I'm getting married in one month. My partner and I are pretty excited about it, though for a long time, we thought we would never get married or have a wedding because we feared the wedding industrial complex. But in the end, we liked the idea of celebrating our relationship with our family and close friends. We went to our siblings' and cousins' and friends' weddings and they were all like mini family reunions, or friend-unions, with food and drinks and happy dancing, so we finally said screw it, we want a party, too, and got down to planning. In doing so, we have learned the following about weddings:
1. Balloons. You must have balloons accompanying the sign announcing your wedding at the hotel where your guests are staying. Signs without balloons are insufficient. Guests are incapable of navigating a modest sized hotel lobby without the guidance of balloons. If you do not have balloons, your guests will become confused and may leave the hotel believing themselves to be lost. Hotel staff agree that this is non-negotiable. You will be permitted to choose the color of your balloons.
2. Name. You should know what name you plan to use in advance. It is not advised to have multiple names. If your family and friends know you by two different names, you must reconcile this prior to your partner calling to book various wedding vendors. If you become upset at any confusion caused by lack of clarity around which name to use for which purpose, you should become irate and immediately blame your partner for not reading your mind and knowing your every thought at all moments.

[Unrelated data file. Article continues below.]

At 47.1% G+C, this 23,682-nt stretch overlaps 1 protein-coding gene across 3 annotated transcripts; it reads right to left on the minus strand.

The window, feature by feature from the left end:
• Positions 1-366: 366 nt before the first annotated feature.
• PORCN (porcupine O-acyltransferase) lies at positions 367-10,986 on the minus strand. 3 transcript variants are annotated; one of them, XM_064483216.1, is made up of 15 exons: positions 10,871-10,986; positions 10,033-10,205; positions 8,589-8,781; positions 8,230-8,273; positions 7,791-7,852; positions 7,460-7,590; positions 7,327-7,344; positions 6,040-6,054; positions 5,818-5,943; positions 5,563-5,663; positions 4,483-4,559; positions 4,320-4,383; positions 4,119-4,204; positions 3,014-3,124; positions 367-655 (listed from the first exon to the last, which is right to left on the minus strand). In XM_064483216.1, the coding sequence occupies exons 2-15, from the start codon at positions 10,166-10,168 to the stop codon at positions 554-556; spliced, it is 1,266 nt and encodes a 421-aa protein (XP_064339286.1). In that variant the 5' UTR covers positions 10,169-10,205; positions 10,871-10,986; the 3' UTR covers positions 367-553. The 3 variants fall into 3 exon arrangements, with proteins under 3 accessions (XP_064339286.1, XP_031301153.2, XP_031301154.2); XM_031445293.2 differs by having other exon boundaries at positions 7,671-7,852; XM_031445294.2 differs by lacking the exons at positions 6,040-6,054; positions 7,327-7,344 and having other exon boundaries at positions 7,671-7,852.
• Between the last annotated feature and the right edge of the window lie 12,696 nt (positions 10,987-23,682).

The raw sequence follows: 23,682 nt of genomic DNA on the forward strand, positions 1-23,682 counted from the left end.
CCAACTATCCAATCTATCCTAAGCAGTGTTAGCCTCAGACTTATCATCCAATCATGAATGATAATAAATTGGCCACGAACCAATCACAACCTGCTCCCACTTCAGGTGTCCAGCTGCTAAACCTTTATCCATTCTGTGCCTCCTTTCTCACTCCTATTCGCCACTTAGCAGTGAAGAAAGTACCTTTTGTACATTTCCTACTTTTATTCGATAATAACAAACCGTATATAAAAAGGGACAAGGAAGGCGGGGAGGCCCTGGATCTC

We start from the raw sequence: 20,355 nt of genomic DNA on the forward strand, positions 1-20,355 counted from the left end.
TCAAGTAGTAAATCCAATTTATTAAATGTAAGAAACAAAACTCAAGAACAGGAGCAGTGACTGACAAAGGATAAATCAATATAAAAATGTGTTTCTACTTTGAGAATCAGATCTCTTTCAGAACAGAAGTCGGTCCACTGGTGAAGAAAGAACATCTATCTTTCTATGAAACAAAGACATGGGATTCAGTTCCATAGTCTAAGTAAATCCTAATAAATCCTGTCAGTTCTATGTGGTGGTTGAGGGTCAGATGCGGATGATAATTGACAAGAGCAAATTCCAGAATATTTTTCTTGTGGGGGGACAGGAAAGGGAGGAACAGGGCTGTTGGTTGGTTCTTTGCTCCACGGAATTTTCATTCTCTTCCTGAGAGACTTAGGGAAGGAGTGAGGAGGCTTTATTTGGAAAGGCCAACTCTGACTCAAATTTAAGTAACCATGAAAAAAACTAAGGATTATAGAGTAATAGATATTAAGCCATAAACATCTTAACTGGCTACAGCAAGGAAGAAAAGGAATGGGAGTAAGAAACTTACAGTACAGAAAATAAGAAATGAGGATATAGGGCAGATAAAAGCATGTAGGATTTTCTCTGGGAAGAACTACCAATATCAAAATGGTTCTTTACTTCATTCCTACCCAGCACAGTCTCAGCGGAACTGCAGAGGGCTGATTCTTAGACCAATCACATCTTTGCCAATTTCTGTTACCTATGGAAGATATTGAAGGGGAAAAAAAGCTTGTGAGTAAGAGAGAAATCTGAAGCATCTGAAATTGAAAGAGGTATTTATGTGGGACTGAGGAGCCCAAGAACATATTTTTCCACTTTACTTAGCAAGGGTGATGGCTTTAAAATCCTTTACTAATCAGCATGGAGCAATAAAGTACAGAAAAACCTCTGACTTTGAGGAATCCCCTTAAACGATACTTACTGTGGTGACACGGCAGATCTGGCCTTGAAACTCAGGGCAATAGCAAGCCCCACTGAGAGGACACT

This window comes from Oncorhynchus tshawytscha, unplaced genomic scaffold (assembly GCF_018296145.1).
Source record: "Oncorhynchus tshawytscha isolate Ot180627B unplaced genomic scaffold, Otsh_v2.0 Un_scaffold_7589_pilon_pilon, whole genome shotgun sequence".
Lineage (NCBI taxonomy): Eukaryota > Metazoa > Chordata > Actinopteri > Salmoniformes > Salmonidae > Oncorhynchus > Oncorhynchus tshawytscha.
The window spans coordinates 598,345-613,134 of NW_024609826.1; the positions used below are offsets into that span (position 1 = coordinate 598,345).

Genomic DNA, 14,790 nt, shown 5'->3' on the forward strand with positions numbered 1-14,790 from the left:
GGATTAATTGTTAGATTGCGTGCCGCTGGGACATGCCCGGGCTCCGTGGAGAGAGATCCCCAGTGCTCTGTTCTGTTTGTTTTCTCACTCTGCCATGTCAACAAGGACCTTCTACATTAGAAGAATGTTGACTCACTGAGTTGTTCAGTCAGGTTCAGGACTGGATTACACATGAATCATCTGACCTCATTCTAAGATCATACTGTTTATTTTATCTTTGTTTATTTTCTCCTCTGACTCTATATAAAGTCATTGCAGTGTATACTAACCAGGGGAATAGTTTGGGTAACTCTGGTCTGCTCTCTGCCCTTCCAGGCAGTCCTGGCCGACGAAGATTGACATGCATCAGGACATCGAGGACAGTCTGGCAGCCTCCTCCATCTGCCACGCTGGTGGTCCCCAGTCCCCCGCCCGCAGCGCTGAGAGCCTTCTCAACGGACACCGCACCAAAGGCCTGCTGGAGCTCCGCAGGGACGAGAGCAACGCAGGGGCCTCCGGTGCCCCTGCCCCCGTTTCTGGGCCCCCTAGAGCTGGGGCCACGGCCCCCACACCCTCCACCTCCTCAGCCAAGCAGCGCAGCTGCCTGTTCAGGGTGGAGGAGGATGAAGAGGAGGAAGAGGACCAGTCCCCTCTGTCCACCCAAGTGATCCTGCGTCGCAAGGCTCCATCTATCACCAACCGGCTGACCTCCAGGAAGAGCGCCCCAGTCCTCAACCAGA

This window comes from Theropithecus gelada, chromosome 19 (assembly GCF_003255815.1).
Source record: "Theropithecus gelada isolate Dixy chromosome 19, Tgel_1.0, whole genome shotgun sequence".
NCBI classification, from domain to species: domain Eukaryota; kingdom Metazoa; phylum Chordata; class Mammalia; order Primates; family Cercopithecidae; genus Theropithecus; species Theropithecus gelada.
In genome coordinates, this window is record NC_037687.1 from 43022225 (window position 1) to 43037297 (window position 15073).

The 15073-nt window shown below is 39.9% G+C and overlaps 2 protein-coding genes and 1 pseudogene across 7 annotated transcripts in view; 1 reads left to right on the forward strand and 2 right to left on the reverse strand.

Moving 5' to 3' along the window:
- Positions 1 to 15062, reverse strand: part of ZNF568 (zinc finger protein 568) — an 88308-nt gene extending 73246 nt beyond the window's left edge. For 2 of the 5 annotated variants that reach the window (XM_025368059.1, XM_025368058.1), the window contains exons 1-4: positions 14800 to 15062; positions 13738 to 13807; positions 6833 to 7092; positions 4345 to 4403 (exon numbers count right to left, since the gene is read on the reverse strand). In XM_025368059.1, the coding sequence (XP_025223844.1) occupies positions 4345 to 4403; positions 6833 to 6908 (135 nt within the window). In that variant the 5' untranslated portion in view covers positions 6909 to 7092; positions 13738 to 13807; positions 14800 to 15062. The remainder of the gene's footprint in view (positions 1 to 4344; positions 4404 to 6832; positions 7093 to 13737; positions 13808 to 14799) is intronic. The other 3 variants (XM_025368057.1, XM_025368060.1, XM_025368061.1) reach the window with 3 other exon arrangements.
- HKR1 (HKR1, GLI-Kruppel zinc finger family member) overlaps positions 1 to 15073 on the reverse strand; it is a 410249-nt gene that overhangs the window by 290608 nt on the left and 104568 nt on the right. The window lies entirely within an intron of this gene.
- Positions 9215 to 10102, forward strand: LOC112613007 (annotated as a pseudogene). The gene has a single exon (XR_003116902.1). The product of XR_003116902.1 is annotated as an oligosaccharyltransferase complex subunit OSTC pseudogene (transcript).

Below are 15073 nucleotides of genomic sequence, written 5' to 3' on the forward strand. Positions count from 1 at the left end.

3. Flowers. The belief that a wedding cannot occur without flowers is prevalent. Some vendors seem to be under the impression that when you say "we do not want flowers," you mean "we are too cheap to buy flowers and we would be willing to consider flowers if they are not very expensive." These people are not exhibiting good listening skills. If you explain to a vendor that you don't want flowers and they respond by nodding and jotting down "$500 budget for flowers," you should not hire this person.
4. Heteronormativity. If you have a female voice, everyone you talk to over the phone will ask who is the groom. Even when you are both standing there in person, people will ask about the groom. This is called heteronormativity. It is a common problem in the wedding industrial complex. You will also encounter this problem pretty much everywhere else ever.
5. Vegetarian Food. Many people will try to impress upon you the virtues of either the portabella mushroom or something called "deconstructed lasagna." If you are not a fan of portabella mushrooms or if you do not understand what was wrong with intact lasagna, you will prove challenging to some vendors. Luckily for you, the local foods movement means you will be able to find a trendy, earth-crunchy caterer who is aware that the only substitutes for meat in a meal are not piles of cheese or giant fungi. Even in the midwest this miracle is possible.